Arthouse

Mitsuo Yanagimachi – Kamyu nante shiranai AKA Who’s Camus Anyway? (2005)

Quote:
Throws down the gauntlet with the very first shot, in which the camera glides sinuously all over the sprawling exterior of a university campus, caroming from one group to characters to another, for minute after self-consciously virtuosic minute, and just as you’re idly wondering whether Fred Ward is going to show up and start ranting about the opening of Touch of Evil, we suddenly pick up two film students engaged in discussion of that very topic, who then proceed to address The Player itself. Except that Altman’s achievement really is little more than a clever, hollow joke, whereas Yanagimachi has taken that sort of suffocating pomo referentiality as his subject. Read More »

Andrei Tarkovsky – The Passion according to Andrei AKA Andrei Rublev (1966)

Synopsis
An expansive Russian drama, this film focuses on the life of revered religious icon painter Andrei Rublev. Drifting from place to place in a tumultuous era, the peace-seeking monk eventually gains a reputation for his art. But after Rublev witnesses a brutal battle and unintentionally becomes involved, he takes a vow of silence and spends time away from his work. As he begins to ease his troubled soul, he takes steps towards becoming a painter once again. Read More »

Raoul Ruiz – The Territory (1981)

A small group of well-to-do vacationers go on a hiking trip into the woods. Foolishly unprepared to deal with Mother Nature and their situation, they wander around lost for days and weeks, becoming more and more fatigued, hungry, and desperate. A brief encounter with a pair of epicureans on a bridge fails to garner them any of the gluttons’ feast due to a language barrier. Eventually their party begins to die, and the survivors ration their meat among them, attaching a religious-type ritual to its dispensation. Read More »

Masao Adachi – Yûheisha – terorisuto AKA Prisoner / Terrorist (2007)

Politically-motivated Japanese filmmaker Masao Adachi’s first feature in over three decades tells the tale of an imprisoned terrorist who is forced to confront his ideological convictions head-on after failing in his mission and being subjected to gross treatment while held as a detainee. “M” was one of three terrorists involved in a suicide attack on a high-profile airport. Unfortunately for “M,” his grenade failed to detonate. Immediately captured and thrown in prison, “M” gradually loses his grip on reality as a result of his maltreatment, and begins to question the ideas that drove him to attempt the ultimate sacrifice. Read More »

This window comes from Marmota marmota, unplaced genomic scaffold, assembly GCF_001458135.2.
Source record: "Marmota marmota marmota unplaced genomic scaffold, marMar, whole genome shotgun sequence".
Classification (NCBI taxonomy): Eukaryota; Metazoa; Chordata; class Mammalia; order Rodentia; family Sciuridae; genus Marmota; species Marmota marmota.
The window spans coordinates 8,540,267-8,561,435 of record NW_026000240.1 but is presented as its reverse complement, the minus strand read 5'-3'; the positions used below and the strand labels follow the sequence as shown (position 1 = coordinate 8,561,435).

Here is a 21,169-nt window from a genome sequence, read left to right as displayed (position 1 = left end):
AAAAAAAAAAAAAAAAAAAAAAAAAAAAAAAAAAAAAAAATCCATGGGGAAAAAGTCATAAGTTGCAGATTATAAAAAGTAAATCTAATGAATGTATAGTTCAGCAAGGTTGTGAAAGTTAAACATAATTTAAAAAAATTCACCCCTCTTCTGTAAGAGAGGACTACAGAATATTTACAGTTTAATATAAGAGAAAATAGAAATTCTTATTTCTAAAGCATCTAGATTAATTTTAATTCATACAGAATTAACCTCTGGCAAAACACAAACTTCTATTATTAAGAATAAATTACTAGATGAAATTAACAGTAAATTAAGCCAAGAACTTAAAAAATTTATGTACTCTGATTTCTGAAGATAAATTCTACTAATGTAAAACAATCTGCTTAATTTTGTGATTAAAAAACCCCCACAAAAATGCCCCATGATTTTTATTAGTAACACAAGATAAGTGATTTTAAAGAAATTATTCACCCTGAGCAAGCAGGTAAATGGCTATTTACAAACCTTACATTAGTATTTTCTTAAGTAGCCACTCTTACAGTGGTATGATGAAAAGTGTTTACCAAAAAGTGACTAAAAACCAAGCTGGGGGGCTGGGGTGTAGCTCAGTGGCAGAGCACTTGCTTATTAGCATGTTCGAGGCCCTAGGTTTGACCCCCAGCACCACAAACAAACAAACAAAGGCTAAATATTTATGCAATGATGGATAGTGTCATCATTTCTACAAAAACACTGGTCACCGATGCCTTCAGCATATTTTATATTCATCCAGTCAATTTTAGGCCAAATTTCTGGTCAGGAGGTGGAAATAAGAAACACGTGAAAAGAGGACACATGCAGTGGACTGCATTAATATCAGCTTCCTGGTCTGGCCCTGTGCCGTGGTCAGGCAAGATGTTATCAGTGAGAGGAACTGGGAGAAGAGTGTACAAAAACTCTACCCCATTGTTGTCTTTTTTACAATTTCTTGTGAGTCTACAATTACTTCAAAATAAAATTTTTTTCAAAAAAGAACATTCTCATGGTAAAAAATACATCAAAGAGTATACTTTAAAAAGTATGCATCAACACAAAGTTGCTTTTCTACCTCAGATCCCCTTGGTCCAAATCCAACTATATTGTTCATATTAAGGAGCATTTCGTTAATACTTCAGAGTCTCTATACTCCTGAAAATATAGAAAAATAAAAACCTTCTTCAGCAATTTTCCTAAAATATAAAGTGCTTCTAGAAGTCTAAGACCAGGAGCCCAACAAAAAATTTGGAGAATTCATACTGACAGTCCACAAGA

Lav Diaz – Kagadanan sa banwaan ning mga engkanto AKA Death in the Land of Encantos (2007)

A Filipino poet named Benjamin Agusan (Roeder Camanag) is the hapless native who returns to his hometown Padang to witness the aftermath of the super typhoon. For the past seven years, Benjamin had been living in an old town called Kaluga in Russia. With his grant and residency, he taught and conducted workshops in a university. The poet published two books of sadness and longing in the process. In Russia, Benjamin was able to shoot video collages, fell in love with a Slavic beauty, buried a son, and almost went mad. He came back to bury his dead-father, mother, sister and a lover. He came back to face Mount Mayon, the raging beauty and muse of his youth. He came home to confront the country that he so loved and hated, the Philippines. He came back to die in the land of his birth. He wanders around the obliterated village meeting old friends and lovers. Read More »

Aki Kaurismäki – Hamlet liikemaailmassa AKA Hamlet Goes Business (1987)

Quote:
A sardonic and irreverent contemporary adaptation of William Shakespeare’s Hamlet, Hamlet Goes Business is an idiosyncratically whimsical, yet incisive satire on corporate greed, materialism, corruption, and vengeance. Shot in black and white and employing high contrast lighting, the film achieves an atmospheric noir that reflects Aki Kaurismäki’s irrepressibly droll sense of humor and penchant for understated irony. Kaurismäki incorporates traditional, often manipulative and hackneyed stylistic devices of lush, overarching music, directed stage lighting, expressionistic gestures, skewed camera angles, and meticulously composed slow motion shots in order to playfully subvert dramatic convention: Lauri’s angered departure from Hamlet’s office; Hamlet’s self-consciously tormented delivery of a poem to Ophelia; the overdramatic, but anticlimactic plot device of the Murder of Gonzago play-within-a-play episode to expose Klaus’s treachery; the exquisite choreography of Ophelia’s final moments of despair. By integrating muted emotion with exaggerated theatricality, Kaurismäki creates a delirious and incongruent fusion of highbrow art film and pop culture kitsch – a patently iconoclastic comedic tragedy on indecision, inertia, and alienation.
(filmref.com) Read More »

Larisa Sadilova – S dnyom rozhdeniya aka Happy Birthday (1998)

OMG by by Mark Deming
Blending dramatic situations with a documentary -influenced visual style, S Dnyom rozhdenya / Happy Birthday looks in at a typical day in a Russian maternity hospital. The patients range from a middle aged woman pleased if surprised by her current pregnancy to a Muslim woman whose marriage to a Russian has blighted her relationship with her family. No matter what their situations, the women draw strength and support from each other as they share their common experience. This film was shown at the 1999 Rotterdam Film Festival. Read More »